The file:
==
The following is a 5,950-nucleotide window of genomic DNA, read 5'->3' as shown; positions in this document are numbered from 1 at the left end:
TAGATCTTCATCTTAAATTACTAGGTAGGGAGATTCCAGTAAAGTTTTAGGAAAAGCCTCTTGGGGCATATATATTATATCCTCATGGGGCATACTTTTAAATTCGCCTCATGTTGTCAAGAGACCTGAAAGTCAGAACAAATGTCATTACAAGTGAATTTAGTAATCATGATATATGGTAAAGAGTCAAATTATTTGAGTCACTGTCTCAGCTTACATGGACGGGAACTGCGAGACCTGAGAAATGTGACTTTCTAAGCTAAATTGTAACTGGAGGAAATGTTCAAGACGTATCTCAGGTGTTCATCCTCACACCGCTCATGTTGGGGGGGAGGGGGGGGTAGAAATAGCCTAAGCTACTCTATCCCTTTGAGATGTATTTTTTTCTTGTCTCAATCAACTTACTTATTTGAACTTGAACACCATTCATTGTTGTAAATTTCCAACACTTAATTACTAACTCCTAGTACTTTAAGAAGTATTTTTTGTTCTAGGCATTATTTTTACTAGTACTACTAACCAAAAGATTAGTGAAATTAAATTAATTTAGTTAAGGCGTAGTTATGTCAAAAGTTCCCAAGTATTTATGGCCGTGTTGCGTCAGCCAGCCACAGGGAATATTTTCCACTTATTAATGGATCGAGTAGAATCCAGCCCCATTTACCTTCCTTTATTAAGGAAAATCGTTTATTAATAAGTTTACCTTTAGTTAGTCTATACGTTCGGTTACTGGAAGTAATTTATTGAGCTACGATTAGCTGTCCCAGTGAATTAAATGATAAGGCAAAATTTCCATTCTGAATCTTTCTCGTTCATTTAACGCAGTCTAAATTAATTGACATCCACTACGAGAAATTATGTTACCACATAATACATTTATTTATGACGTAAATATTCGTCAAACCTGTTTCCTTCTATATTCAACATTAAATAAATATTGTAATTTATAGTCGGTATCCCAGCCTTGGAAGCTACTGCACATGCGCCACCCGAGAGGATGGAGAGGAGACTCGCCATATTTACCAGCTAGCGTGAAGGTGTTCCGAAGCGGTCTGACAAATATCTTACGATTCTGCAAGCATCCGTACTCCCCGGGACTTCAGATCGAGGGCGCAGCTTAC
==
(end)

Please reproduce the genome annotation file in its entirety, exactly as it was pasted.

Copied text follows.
The following is a 5,950-nucleotide window of genomic DNA, read 5'->3' as shown; positions in this document are numbered from 1 at the left end:
TAGATCTTCATCTTAAATTACTAGGTAGGGAGATTCCAGTAAAGTTTTAGGAAAAGCCTCTTGGGGCATATATATTATATCCTCATGGGGCATACTTTTAAATTCGCCTCATGTTGTCAAGAGACCTGAAAGTCAGAACAAATGTCATTACAAGTGAATTTAGTAATCATGATATATGGTAAAGAGTCAAATTATTTGAGTCACTGTCTCAGCTTACATGGACGGGAACTGCGAGACCTGAGAAATGTGACTTTCTAAGCTAAATTGTAACTGGAGGAAATGTTCAAGACGTATCTCAGGTGTTCATCCTCACACCGCTCATGTTGGGGGGGAGGGGGGGGTAGAAATAGCCTAAGCTACTCTATCCCTTTGAGATGTATTTTTTTCTTGTCTCAATCAACTTACTTATTTGAACTTGAACACCATTCATTGTTGTAAATTTCCAACACTTAATTACTAACTCCTAGTACTTTAAGAAGTATTTTTTGTTCTAGGCATTATTTTTACTAGTACTACTAACCAAAAGATTAGTGAAATTAAATTAATTTAGTTAAGGCGTAGTTATGTCAAAAGTTCCCAAGTATTTATGGCCGTGTTGCGTCAGCCAGCCACAGGGAATATTTTCCACTTATTAATGGATCGAGTAGAATCCAGCCCCATTTACCTTCCTTTATTAAGGAAAATCGTTTATTAATAAGTTTACCTTTAGTTAGTCTATACGTTCGGTTACTGGAAGTAATTTATTGAGCTACGATTAGCTGTCCCAGTGAATTAAATGATAAGGCAAAATTTCCATTCTGAATCTTTCTCGTTCATTTAACGCAGTCTAAATTAATTGACATCCACTACGAGAAATTATGTTACCACATAATACATTTATTTATGACGTAAATATTCGTCAAACCTGTTTCCTTCTATATTCAACATTAAATAAATATTGTAATTTATAGTCGGTATCCCAGCCTTGGAAGCTACTGCACATGCGCCACCCGAGAGGATGGAGAGGAGACTCGCCATATTTACCAGCTAGCGTGAAGGTGTTCCGAAGCGGTCTGACAAATATCTTACGATTCTGCAAGCATCCGTACTCCCCGGGACTTCAGATCGAGGGCGCAGCTTAC